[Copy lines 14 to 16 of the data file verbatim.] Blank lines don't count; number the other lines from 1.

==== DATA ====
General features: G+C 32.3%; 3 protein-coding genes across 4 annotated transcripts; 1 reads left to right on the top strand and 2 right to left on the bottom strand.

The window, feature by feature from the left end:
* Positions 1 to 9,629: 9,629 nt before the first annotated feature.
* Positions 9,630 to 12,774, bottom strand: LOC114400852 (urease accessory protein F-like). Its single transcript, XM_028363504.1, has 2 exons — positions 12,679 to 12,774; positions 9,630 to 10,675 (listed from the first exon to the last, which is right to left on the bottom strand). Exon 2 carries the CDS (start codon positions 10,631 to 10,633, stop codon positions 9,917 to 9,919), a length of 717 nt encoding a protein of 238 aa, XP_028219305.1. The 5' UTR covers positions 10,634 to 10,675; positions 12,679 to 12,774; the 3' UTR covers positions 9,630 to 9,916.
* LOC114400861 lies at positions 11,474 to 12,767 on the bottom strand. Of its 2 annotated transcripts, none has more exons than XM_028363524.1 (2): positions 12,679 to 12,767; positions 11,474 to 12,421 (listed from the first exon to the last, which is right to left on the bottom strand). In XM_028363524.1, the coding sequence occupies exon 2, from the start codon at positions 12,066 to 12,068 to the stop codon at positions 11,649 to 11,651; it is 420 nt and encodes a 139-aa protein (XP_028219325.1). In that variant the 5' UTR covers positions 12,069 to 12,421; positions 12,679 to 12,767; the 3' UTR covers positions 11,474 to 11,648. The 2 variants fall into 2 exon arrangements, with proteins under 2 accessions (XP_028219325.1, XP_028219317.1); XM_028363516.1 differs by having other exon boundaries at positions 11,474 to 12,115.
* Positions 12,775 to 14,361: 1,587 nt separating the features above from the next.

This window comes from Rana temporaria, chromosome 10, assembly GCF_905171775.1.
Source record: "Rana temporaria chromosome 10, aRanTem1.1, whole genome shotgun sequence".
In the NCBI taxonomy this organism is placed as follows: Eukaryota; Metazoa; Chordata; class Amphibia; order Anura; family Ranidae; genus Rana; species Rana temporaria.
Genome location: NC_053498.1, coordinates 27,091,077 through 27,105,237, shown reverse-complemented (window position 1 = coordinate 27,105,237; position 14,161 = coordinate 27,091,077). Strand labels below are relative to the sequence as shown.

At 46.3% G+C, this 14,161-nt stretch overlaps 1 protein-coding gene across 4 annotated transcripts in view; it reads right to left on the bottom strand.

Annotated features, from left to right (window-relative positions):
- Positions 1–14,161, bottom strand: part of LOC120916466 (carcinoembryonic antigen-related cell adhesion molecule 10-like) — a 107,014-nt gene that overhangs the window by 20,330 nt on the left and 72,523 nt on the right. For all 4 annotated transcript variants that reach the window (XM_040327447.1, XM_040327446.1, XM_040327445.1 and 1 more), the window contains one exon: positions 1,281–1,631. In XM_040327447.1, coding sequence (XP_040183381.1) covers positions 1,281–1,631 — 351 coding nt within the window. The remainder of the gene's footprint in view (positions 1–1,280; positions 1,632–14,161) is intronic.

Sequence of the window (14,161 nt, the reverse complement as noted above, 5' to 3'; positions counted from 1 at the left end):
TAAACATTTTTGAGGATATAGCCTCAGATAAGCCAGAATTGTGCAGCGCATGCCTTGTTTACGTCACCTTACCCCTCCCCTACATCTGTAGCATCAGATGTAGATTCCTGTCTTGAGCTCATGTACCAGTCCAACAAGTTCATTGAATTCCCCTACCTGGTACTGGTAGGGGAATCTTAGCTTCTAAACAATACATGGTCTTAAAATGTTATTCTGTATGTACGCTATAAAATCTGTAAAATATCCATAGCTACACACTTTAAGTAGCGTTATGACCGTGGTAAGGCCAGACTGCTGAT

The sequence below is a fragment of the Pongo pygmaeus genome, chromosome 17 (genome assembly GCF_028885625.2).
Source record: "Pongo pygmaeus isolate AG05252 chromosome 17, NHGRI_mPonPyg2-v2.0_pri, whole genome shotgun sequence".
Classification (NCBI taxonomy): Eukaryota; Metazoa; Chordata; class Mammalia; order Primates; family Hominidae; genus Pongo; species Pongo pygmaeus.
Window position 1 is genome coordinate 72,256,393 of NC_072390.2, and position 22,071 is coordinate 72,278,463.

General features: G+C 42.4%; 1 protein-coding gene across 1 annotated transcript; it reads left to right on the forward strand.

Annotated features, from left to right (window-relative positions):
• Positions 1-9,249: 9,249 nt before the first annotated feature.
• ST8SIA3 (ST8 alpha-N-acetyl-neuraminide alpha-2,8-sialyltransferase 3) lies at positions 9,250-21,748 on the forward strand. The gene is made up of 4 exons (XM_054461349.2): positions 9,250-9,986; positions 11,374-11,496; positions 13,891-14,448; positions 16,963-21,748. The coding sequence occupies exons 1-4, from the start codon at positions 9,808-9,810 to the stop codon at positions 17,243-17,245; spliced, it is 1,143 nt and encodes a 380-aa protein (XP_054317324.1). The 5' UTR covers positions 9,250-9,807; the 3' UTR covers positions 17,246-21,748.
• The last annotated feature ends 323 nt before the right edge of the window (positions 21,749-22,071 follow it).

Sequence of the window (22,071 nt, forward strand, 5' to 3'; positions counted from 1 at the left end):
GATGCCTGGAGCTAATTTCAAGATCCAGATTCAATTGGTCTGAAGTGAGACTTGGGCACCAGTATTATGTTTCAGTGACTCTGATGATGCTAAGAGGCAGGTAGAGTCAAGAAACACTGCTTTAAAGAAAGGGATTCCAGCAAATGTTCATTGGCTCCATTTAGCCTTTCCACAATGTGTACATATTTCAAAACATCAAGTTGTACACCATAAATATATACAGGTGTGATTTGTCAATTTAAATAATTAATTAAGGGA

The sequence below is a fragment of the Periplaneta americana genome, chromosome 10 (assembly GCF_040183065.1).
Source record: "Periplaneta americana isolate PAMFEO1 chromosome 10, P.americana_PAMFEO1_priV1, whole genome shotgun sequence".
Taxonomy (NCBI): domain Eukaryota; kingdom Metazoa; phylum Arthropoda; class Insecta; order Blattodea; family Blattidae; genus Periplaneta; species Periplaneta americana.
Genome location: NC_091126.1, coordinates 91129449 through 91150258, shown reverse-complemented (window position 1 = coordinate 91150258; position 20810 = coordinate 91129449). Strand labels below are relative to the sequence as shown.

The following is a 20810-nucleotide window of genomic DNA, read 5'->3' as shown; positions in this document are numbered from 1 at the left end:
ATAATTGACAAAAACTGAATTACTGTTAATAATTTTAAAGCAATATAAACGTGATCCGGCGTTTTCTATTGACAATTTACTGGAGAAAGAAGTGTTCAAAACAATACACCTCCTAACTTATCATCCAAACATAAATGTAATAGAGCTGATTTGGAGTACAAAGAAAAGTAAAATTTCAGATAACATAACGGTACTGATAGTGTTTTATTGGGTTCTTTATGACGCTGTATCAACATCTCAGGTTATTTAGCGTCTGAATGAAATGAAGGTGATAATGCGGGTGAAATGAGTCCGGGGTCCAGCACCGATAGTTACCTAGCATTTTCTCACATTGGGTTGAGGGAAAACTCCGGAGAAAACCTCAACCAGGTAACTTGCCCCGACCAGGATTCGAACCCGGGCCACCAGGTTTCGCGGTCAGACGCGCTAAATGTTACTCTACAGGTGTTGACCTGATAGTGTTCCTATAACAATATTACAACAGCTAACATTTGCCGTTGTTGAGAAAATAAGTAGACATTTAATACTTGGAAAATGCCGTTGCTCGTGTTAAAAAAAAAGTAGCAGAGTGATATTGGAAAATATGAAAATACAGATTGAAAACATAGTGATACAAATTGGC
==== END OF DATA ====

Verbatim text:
Sequence of the window (14,161 nt, the reverse complement as noted above, 5' to 3'; positions counted from 1 at the left end):
TAAACATTTTTGAGGATATAGCCTCAGATAAGCCAGAATTGTGCAGCGCATGCCTTGTTTACGTCACCTTACCCCTCCCCTACATCTGTAGCATCAGATGTAGATTCCTGTCTTGAGCTCATGTACCAGTCCAACAAGTTCATTGAATTCCCCTACCTGGTACTGGTAGGGGAATCTTAGCTTCTAAACAATACATGGTCTTAAAATGTTATTCTGTATGTACGCTATAAAATCTGTAAAATATCCATAGCTACACACTTTAAGTAGCGTTATGACCGTGGTAAGGCCAGACTGCTGAT

The sequence below is a fragment of the Pongo pygmaeus genome, chromosome 17 (genome assembly GCF_028885625.2).